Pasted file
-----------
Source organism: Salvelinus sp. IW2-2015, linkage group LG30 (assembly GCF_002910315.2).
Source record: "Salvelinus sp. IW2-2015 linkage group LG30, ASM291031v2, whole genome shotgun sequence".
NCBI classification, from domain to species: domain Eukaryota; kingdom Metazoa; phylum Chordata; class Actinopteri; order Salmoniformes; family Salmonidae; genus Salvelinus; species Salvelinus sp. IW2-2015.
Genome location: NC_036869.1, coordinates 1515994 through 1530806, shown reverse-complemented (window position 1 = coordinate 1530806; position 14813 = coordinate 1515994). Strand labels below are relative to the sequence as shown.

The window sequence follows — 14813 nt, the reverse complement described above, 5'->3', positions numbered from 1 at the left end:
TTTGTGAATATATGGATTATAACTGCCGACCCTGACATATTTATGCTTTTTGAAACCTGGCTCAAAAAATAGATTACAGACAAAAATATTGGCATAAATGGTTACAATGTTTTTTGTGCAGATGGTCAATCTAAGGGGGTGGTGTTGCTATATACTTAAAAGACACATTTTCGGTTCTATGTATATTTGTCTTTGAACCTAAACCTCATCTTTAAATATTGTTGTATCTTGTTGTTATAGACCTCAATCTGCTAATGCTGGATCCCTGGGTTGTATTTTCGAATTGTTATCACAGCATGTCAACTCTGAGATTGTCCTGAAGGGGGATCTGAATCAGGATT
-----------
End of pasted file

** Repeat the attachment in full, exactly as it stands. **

Source organism: Salvelinus sp. IW2-2015, linkage group LG30 (assembly GCF_002910315.2).
Source record: "Salvelinus sp. IW2-2015 linkage group LG30, ASM291031v2, whole genome shotgun sequence".
NCBI classification, from domain to species: domain Eukaryota; kingdom Metazoa; phylum Chordata; class Actinopteri; order Salmoniformes; family Salmonidae; genus Salvelinus; species Salvelinus sp. IW2-2015.
Genome location: NC_036869.1, coordinates 1515994 through 1530806, shown reverse-complemented (window position 1 = coordinate 1530806; position 14813 = coordinate 1515994). Strand labels below are relative to the sequence as shown.

The window sequence follows — 14813 nt, the reverse complement described above, 5'->3', positions numbered from 1 at the left end:
TTTGTGAATATATGGATTATAACTGCCGACCCTGACATATTTATGCTTTTTGAAACCTGGCTCAAAAAATAGATTACAGACAAAAATATTGGCATAAATGGTTACAATGTTTTTTGTGCAGATGGTCAATCTAAGGGGGTGGTGTTGCTATATACTTAAAAGACACATTTTCGGTTCTATGTATATTTGTCTTTGAACCTAAACCTCATCTTTAAATATTGTTGTATCTTGTTGTTATAGACCTCAATCTGCTAATGCTGGATCCCTGGGTTGTATTTTCGAATTGTTATCACAGCATGTCAACTCTGAGATTGTCCTGAAGGGGGATCTGAATCAGGATT